The match-up was a commendable one… Johnson was a one-time world-title challenger, however, he is everything Fury’s not: he has a capable defensive system and cares not for winning the event. He is not an entertainer. He is a spoiler – and that is exactly what he once again showed in Belfast.
“I never came in to knock him out, this guy is a world class fighter,” said Fury to Channel 5 after his victory. “I boxed to a game-plan. I didn’t go in for a war. I out-boxed him.”
There was no room for introductions once the opening bell chimed as Fury immediately charged to the blue corner in order to attack Johnson, a man he noticeably towered over when he looked to jab Kingpin and keep his man at bay. Interestingly, it was Johnson who had control of the centre of the ring and it was Fury who was the mover.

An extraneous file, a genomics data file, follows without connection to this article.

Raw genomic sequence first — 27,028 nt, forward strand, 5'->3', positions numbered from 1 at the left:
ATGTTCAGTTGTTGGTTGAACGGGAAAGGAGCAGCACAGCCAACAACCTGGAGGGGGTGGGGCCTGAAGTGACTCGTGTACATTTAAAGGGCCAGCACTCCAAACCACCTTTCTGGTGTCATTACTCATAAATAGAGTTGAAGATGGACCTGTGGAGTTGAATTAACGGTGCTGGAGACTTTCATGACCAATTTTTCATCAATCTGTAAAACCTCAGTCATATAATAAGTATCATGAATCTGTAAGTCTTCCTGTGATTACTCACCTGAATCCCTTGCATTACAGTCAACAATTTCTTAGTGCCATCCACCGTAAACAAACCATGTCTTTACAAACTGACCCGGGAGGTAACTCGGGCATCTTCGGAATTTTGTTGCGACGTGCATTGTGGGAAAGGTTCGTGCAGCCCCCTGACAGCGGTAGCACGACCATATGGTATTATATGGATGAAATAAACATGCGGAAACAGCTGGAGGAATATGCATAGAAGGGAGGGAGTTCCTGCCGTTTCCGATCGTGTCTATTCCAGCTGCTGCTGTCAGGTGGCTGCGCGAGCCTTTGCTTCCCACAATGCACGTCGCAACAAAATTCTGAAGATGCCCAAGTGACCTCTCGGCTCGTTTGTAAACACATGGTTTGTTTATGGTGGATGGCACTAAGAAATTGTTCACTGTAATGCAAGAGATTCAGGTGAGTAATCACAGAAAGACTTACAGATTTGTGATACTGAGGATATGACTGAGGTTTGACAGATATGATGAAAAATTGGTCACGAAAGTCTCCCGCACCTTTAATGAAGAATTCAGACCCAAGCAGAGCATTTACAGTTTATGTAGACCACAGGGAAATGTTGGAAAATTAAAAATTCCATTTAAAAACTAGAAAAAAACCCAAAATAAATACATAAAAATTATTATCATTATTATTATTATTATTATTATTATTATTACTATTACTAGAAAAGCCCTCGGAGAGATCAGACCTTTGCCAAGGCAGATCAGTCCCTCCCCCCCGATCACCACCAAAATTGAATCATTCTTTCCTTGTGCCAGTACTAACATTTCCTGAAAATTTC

Much is made of Fury being fortunate to escape with a points nod during his first bout with John McDermott, together with the notorious YouTube clip of him uppercutting himself in the kisser, but Fury… this year and last… has made incredible developments.
The man is likely one of the most improved professionals in the game and this was demonstrated against Johnson in the opening round as he kept his chin protected with a high mitt while throwing lead lefts in an astute manner. He even threw a fairly fast combination to boot – something replicated at the beginning of the second.
The second minute of the second round involved both fighters enjoying spells with the other backed into the corner. During the exchanges, it was Fury, though, who had the better say.